A small, white kitten camouflaged by freshly fallen snow, was discovered frozen by the Bingham children playing outdoors.
The seemingly lifeless kitten was rushed inside their house. A quick thinking father called his vet trained brother, Justin, who rushed to the scene and started to work on the motionless kitten.
After Justin dedicated an hour of rubbing the kitten and pumping his chest in an effort to get his blood flowing (see video at: Lazarus Kitty ), the miracle baby started to revive. By the end of the day, the little guy was up on his paws and meowing.
The family named him Lazarus, after the Bible story of Lazarus, whom Jesus raised from the dead. Lazarus was adopted into the family, and is now romping energetically around their home.
Miracles do happen!
What types of environmental enhancements do you offer your cat?
Caring for cats properly involves much more than simply furnishing food, water and a litter box. Environmental enrichment, such as toys, food puzzles, perches, and even hiding places, can really change the quality of life for almost any cat.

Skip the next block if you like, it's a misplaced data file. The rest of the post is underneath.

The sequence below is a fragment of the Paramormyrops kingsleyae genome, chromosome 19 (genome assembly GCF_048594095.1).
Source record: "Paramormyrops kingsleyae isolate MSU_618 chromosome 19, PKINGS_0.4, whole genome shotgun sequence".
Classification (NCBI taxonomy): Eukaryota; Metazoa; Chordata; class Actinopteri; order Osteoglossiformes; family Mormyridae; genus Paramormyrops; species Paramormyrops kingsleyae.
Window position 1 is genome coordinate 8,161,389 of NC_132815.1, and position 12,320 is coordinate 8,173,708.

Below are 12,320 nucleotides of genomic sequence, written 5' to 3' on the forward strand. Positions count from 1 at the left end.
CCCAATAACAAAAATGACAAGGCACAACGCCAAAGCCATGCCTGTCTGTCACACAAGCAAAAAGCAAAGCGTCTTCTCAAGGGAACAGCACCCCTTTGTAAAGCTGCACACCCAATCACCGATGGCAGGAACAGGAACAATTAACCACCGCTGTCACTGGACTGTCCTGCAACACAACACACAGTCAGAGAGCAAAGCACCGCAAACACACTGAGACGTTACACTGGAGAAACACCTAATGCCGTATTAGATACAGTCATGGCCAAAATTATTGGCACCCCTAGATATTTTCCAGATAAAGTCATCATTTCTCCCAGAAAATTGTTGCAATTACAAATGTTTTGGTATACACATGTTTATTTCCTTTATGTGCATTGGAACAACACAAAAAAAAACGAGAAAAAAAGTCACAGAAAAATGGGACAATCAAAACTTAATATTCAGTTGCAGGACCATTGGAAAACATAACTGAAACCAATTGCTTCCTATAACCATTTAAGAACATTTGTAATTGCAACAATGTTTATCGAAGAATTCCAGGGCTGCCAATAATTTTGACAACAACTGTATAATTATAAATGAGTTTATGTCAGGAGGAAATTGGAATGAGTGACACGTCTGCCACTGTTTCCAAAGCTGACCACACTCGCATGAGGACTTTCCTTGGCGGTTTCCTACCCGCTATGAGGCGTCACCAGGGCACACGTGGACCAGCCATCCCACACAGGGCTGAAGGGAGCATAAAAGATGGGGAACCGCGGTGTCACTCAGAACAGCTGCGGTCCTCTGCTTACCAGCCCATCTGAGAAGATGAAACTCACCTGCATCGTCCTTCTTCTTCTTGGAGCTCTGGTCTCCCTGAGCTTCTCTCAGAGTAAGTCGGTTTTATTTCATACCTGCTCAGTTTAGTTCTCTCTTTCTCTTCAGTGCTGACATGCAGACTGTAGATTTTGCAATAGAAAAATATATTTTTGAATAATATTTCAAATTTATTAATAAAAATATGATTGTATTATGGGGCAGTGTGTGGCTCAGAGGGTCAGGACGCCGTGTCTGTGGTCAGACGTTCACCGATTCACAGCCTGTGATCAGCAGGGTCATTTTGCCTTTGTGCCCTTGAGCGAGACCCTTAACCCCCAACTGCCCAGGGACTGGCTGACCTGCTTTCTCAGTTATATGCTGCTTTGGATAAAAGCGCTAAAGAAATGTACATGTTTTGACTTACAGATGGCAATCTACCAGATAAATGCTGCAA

The Winn Feline Foundation recently took a look at this issue in a group of shelter cats on their blog. Environmental enrichment in shelter cats is an excerpt from a study which provided a food puzzle to a stable group of shelter cats and examined their reaction to the puzzle and their interactions surrounding the object. The study concluded:
“a stimulating item that can be shared by all individuals in a stable group, such as a puzzle feeder of appropriate size, can play an important role in promoting positive social interactions among cats and improving their welfare.”
Certainly, in shelter cats, this is an important study. It underlines the need for more than just basic care in the lives of these animals and the fact that this enrichment is easily achievable. After all, the ultimate goal is to give these cats the best chance for adoption. Cats that are comfortable in their environment and confident will show it in their behavior. And confident behavior is much more “adoptable” than a cat that is hiding in his cage or, worse yet, acting in aggressive manner out of fear.
However, this study also can be extended to those of us who keep multi-cat households. I have three cats and frequently see two or more of my cats interacting with the toys and puzzles at once. In fact, it seems as though if one cat shows interest, it generates interest in the other cats as well.
Many environmental enhancement toys, cat furniture and other items can be found at www.MyThreeCats.com, the experts in optimum care care and well being.